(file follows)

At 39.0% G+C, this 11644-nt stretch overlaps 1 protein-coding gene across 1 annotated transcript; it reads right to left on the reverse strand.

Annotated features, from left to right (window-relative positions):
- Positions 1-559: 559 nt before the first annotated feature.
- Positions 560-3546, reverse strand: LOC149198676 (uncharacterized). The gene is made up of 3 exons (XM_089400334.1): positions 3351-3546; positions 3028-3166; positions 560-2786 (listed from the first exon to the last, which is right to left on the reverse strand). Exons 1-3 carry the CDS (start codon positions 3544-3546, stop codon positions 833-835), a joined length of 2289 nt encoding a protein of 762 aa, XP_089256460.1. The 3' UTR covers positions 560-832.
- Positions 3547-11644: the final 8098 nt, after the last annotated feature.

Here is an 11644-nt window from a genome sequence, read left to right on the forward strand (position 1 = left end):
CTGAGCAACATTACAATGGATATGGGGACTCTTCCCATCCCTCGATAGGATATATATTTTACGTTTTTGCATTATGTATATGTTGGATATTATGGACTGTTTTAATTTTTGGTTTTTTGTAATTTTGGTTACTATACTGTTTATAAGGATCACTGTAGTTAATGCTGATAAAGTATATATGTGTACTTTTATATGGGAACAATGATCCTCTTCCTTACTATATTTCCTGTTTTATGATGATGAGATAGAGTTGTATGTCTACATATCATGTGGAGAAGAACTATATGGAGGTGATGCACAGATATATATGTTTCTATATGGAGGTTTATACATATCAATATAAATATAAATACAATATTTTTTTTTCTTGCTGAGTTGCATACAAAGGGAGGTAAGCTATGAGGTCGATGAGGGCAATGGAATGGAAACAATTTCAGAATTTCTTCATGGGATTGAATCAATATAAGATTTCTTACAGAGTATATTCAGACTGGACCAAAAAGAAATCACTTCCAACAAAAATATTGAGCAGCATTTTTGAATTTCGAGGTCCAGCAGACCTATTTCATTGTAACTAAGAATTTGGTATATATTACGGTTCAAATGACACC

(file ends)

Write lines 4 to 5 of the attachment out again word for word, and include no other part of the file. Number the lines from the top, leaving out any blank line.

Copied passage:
- Positions 560-3546, reverse strand: LOC149198676 (uncharacterized). The gene is made up of 3 exons (XM_089400334.1): positions 3351-3546; positions 3028-3166; positions 560-2786 (listed from the first exon to the last, which is right to left on the reverse strand). Exons 1-3 carry the CDS (start codon positions 3544-3546, stop codon positions 833-835), a joined length of 2289 nt encoding a protein of 762 aa, XP_089256460.1. The 3' UTR covers positions 560-832.
- Positions 3547-11644: the final 8098 nt, after the last annotated feature.